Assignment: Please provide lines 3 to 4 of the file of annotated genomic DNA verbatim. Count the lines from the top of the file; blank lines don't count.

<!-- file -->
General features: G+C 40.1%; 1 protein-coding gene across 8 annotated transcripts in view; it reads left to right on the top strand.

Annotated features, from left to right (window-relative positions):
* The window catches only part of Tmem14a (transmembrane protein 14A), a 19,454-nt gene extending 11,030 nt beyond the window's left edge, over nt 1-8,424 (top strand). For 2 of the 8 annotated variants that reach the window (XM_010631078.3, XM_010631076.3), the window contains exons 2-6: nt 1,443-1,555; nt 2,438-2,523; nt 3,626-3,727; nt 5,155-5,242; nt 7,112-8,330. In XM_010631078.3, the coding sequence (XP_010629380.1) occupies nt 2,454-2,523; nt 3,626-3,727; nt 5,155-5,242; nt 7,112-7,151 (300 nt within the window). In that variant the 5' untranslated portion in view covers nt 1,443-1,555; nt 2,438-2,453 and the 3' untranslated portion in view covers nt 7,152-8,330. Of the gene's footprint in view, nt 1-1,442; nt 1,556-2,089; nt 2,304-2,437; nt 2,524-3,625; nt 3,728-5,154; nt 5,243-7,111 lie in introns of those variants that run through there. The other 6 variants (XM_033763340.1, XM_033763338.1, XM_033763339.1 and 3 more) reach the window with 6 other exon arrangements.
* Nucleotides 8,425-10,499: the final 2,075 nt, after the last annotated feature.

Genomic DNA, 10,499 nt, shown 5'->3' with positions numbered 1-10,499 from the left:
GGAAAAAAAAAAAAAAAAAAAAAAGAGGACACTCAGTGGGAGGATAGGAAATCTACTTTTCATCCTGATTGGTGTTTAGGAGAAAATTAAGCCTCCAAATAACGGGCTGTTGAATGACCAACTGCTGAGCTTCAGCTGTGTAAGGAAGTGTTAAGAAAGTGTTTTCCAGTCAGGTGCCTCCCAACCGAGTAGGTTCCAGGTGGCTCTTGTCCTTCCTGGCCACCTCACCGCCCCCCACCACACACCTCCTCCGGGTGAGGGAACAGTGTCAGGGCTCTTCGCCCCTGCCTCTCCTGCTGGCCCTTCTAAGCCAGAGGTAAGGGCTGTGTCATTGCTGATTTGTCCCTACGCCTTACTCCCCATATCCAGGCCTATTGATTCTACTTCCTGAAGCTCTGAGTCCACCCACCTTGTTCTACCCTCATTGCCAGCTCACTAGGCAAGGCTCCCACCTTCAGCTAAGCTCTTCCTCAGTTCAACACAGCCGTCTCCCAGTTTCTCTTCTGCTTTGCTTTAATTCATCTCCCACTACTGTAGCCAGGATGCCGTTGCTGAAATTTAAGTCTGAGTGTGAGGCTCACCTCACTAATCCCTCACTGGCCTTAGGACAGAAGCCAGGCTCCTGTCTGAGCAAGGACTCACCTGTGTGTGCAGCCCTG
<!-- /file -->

* The window catches only part of Tmem14a (transmembrane protein 14A), a 19,454-nt gene extending 11,030 nt beyond the window's left edge, over nt 1-8,424 (top strand). For 2 of the 8 annotated variants that reach the window (XM_010631078.3, XM_010631076.3), the window contains exons 2-6: nt 1,443-1,555; nt 2,438-2,523; nt 3,626-3,727; nt 5,155-5,242; nt 7,112-8,330. In XM_010631078.3, the coding sequence (XP_010629380.1) occupies nt 2,454-2,523; nt 3,626-3,727; nt 5,155-5,242; nt 7,112-7,151 (300 nt within the window). In that variant the 5' untranslated portion in view covers nt 1,443-1,555; nt 2,438-2,453 and the 3' untranslated portion in view covers nt 7,152-8,330. Of the gene's footprint in view, nt 1-1,442; nt 1,556-2,089; nt 2,304-2,437; nt 2,524-3,625; nt 3,728-5,154; nt 5,243-7,111 lie in introns of those variants that run through there. The other 6 variants (XM_033763340.1, XM_033763338.1, XM_033763339.1 and 3 more) reach the window with 6 other exon arrangements.
* Nucleotides 8,425-10,499: the final 2,075 nt, after the last annotated feature.